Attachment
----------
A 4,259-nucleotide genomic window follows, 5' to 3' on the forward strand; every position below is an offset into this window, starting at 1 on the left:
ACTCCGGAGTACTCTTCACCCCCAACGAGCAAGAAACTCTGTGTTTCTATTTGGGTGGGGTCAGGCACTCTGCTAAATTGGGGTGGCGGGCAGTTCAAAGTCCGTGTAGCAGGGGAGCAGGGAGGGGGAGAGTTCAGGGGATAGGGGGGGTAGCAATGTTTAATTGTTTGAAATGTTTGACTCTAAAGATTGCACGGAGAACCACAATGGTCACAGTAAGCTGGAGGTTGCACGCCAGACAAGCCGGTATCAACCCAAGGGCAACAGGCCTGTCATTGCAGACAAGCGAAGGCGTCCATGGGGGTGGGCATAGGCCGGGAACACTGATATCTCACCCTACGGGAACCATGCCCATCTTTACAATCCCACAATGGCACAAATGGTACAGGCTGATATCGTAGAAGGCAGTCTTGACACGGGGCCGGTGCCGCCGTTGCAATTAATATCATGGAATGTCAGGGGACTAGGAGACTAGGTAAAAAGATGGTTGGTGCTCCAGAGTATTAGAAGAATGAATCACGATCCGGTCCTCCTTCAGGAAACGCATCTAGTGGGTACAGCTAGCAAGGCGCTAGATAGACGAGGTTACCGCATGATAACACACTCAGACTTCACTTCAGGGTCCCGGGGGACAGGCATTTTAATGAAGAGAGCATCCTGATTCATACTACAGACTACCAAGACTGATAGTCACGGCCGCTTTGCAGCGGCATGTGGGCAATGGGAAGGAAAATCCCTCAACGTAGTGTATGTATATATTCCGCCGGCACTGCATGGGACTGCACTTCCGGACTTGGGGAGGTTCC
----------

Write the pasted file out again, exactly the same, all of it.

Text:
A 4,259-nucleotide genomic window follows, 5' to 3' on the forward strand; every position below is an offset into this window, starting at 1 on the left:
ACTCCGGAGTACTCTTCACCCCCAACGAGCAAGAAACTCTGTGTTTCTATTTGGGTGGGGTCAGGCACTCTGCTAAATTGGGGTGGCGGGCAGTTCAAAGTCCGTGTAGCAGGGGAGCAGGGAGGGGGAGAGTTCAGGGGATAGGGGGGGTAGCAATGTTTAATTGTTTGAAATGTTTGACTCTAAAGATTGCACGGAGAACCACAATGGTCACAGTAAGCTGGAGGTTGCACGCCAGACAAGCCGGTATCAACCCAAGGGCAACAGGCCTGTCATTGCAGACAAGCGAAGGCGTCCATGGGGGTGGGCATAGGCCGGGAACACTGATATCTCACCCTACGGGAACCATGCCCATCTTTACAATCCCACAATGGCACAAATGGTACAGGCTGATATCGTAGAAGGCAGTCTTGACACGGGGCCGGTGCCGCCGTTGCAATTAATATCATGGAATGTCAGGGGACTAGGAGACTAGGTAAAAAGATGGTTGGTGCTCCAGAGTATTAGAAGAATGAATCACGATCCGGTCCTCCTTCAGGAAACGCATCTAGTGGGTACAGCTAGCAAGGCGCTAGATAGACGAGGTTACCGCATGATAACACACTCAGACTTCACTTCAGGGTCCCGGGGGACAGGCATTTTAATGAAGAGAGCATCCTGATTCATACTACAGACTACCAAGACTGATAGTCACGGCCGCTTTGCAGCGGCATGTGGGCAATGGGAAGGAAAATCCCTCAACGTAGTGTATGTATATATTCCGCCGGCACTGCATGGGACTGCACTTCCGGACTTGGGGAGGTTCC